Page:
changes that have taken place in Wales since 1978changes
which were proportionately far greater in Wales than in England;
(i) it is an outdated formula whose operation
does not reflect devolution and the existence of the National
17. It is claimed that the formula has certain
(a) the formula reduces the need for negotiation
with the Wales Office and the Assembly Government;
(b) the formula leads to predictable outcomes;
(c) the way the formula operates in practice
offsets Wales's weak negotiating position.
18. As noted all these points are developed
at greater length in Appendix 1 to this paper. It is our
conclusion that the Barnett formula is unfair and inadequate and
should be replaced.
19. It is clear from the above and our detailed
analysis set out in the Appendix 1 that Plaid Cymru considers
the current funding formula both unfair and unsatisfactory. We
advocate a number of steps to reform and then replace the current
formula. The first three steps proposed here would be simple to
implement but would not address the key weaknesses of the Barnett
20. A useful first step, albeit a modest
one, would be more clearly to identify within government reporting,
expenditure by Whitehall departments which is for those services
in England which in the case of the other three countries of the
UK are devolved. This would enhance transparency and facilitate
comparisons between the member countries of the UK. This would
also reflect the recommendations of the Treasury-sponsored Allsopp
21. A second step would be for the National
Audit Office and the Wales Audit Office to review and report annually
to Parliament and the National Assembly, respectively, on the
operation of the Barnett formula. It is clear that many of the
decisions made regarding the comparability factor of spending
programmes are questionable and should be open to independent
challenge (for examples see paragraph 6 of Appendix 1).
22. A third step would be to stop the Barnett
squeeze by increasing the block grant to Wales by the same percentage
as the corresponding increases in expenditure in England. In the
absence of evidence to the contrary there is no justification
for arbitrarily reducing relative identifiable public expenditure
per capita on devolved services in Wales. Such a change would
be a trivial modification to the current Barnett formula and would
not increase total managed expenditure (TME) but would be a rebalancing
of country allocations within the TME envelope.
23. A fourth, more significant step would
be to apply the principle that relative funding of services in
the four countries of the UK should be related to relative need
as is the case for intra-country distribution of funding. Determination
of relative need is of course a complex and potentially contentious
subject. Given that expenditure on devolved public services is
concentrated on health and education (approximately 70 per
cent of the total) it should be possible to formulate an acceptable
needs model. Assessment of need is a challenge not unique to the
UK and the Select Committee should consider models employed in
other countries with varying degrees of devolution. The additional
funding needed to address remediation would be over and above
the needs requirement.
24. Appendix 2 sets out relative identifiable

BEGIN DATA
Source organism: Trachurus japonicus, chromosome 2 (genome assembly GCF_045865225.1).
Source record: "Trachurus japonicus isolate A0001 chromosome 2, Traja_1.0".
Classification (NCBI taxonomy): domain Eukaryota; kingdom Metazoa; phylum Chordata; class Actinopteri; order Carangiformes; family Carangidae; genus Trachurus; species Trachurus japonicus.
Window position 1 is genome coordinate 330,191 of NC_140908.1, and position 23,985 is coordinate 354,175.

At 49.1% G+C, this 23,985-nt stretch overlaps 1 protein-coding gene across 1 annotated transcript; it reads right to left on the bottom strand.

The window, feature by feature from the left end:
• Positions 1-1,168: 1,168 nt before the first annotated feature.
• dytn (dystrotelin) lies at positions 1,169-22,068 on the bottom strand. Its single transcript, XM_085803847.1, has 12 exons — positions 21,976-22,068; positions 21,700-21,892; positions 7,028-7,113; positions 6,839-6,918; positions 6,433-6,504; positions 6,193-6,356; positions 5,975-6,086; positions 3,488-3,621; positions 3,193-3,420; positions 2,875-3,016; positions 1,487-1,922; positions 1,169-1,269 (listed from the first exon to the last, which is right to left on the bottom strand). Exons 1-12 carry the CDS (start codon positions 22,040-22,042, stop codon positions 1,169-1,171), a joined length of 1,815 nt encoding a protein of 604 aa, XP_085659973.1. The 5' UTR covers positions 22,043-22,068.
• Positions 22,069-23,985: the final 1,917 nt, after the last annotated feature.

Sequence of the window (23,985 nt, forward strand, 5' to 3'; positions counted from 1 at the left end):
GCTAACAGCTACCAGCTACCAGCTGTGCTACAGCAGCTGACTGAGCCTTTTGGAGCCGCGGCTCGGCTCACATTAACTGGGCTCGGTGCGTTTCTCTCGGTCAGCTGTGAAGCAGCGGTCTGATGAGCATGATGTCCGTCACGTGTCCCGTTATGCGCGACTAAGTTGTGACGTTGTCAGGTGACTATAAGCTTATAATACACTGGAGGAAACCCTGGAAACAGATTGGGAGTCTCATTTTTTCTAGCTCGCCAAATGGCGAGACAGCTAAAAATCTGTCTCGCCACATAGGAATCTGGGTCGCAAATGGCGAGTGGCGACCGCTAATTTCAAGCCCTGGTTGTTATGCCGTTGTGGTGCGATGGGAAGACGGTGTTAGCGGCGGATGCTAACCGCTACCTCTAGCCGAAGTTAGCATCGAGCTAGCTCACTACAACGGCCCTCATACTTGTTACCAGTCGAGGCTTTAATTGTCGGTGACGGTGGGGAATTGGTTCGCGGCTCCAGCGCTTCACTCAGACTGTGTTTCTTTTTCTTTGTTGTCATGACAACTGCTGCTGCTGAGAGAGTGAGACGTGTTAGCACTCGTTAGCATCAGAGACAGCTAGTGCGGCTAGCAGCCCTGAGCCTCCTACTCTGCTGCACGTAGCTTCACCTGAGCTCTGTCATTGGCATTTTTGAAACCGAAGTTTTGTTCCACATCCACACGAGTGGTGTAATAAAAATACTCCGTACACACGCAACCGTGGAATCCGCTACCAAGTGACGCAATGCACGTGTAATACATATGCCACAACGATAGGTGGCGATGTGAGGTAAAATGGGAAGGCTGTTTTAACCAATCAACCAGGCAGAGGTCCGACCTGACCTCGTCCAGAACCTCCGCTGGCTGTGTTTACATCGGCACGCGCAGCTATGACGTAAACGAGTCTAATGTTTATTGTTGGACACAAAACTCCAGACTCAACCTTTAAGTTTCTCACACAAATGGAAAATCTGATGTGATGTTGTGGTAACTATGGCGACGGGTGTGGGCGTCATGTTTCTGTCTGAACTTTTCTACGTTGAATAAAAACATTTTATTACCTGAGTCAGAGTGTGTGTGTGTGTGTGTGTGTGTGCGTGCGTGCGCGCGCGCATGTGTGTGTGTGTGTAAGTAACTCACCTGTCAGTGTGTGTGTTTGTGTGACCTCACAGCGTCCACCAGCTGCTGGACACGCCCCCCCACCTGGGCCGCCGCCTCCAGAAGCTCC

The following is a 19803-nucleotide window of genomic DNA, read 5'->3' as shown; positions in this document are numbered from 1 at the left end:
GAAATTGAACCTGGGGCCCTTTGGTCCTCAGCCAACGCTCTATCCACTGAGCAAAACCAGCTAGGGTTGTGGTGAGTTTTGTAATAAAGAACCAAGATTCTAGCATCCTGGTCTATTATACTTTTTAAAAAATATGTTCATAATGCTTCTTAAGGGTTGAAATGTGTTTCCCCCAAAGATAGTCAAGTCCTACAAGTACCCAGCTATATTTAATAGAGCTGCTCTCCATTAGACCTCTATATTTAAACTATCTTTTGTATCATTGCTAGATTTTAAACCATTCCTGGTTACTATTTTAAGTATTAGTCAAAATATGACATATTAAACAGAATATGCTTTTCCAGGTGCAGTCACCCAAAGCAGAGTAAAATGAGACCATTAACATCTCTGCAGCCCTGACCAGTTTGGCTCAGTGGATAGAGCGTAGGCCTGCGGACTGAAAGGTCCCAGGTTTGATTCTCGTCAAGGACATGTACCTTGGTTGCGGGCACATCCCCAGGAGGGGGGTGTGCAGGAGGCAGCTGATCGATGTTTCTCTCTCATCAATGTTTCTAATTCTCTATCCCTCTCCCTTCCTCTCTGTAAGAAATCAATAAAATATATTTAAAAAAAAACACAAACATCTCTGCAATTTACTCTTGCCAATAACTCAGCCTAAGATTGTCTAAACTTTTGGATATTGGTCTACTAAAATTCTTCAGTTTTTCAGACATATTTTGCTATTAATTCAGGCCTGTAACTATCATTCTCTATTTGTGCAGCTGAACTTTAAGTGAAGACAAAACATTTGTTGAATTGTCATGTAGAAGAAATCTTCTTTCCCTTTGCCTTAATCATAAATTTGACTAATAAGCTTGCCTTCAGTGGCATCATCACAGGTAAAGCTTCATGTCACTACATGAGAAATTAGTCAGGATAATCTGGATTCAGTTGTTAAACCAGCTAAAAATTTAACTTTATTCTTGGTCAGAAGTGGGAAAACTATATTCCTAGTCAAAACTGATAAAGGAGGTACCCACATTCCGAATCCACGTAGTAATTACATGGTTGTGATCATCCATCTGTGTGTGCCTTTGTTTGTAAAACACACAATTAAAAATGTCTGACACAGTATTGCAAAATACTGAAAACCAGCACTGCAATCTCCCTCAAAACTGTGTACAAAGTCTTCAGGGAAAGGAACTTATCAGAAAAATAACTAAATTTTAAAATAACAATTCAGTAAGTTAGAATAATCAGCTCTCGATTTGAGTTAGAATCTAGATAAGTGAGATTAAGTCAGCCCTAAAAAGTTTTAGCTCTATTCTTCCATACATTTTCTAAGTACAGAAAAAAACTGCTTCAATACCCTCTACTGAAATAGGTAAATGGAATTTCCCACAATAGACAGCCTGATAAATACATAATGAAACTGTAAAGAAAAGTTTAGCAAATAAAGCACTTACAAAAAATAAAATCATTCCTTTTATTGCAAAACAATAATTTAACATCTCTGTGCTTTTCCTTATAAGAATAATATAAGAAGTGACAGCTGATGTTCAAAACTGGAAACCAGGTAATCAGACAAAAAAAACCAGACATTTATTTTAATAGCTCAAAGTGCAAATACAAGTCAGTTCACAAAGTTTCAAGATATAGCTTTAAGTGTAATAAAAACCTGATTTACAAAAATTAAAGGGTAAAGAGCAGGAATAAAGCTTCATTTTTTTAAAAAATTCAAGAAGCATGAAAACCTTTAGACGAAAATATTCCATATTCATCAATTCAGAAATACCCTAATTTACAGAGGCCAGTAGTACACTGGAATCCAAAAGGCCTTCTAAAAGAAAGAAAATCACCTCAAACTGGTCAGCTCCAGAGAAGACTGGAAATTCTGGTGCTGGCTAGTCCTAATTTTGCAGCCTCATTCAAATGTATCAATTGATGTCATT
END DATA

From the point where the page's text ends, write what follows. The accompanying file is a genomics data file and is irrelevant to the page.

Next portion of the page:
public expenditure (IPE) excluding social protection, relative
GVA and relative expenditure on social protection (SP) in the
four countries of the UK (all on a per capita basis). As can be
seen there is little correlation between IPE and SP in the cases
of England, Wales and Northern Ireland. Whilst a case could be
made for a correlation between IPE and the inverse of GVA there
is no such pattern in practice. The position of Wales with low
GVA and relatively high expenditure on social protection but a
modestly higher identifiable public expenditure (excluding social
protection) confirms the poor funding deal that Wales has received
since the implementation of the Barnett Formula.
25. An independent standing commission should
be established which would either determine or advise on the allocation
of funds to the four countries of the UK. Such a commission should
be at arms length from the UK Government in a similar way to the
Monetary Policy Committee (MPC) of the Bank of England. The commission
be given terms of reference unanimously
agreed between the UK Prime Minister and the First Ministers of
Wales, Scotland and Northern Ireland;
have an equal number of representatives
drawn from each of the member countries of the UK;
have a suitably qualified secretariat
to support the work of the commission together with an appropriate
receive representations from interested
commission appropriate external work
to support the commission in its task;
as in the case of the MPC publish minutes
of its meetings together with the evidence on which its recommendations
are based; and
schedule its deliberations to fit in
with the Spending Review cycle of the UK Government.
26. Some may object that the allocation
of public funds is a political matter that is too important to
delegate to a commission. A similar view was taken by many when
the MPC was established. At a minimum publication of the evidence
gathered and considered by the commission, minutes of its deliberations
and its recommendations would bring considerable pressure to bear
on those charged with the allocation of funds to the four countries
of the UK particularly if the recommendations of the commission
27. Plaid Cymru believes that the current
funding arrangements for Wales are both unsatisfactory and unsustainable
and should be replaced. Wales has suffered for far too long in
terms of inadequate and unfair funding. The funding approach advocated
in this paper would lead to a fairer allocation of funds.
1 Pre Budget Report and Comprehensive Spending Review
2007. HM Treasury. Cm 7227. Back
PESA 2008. HM Treasury HC489. Back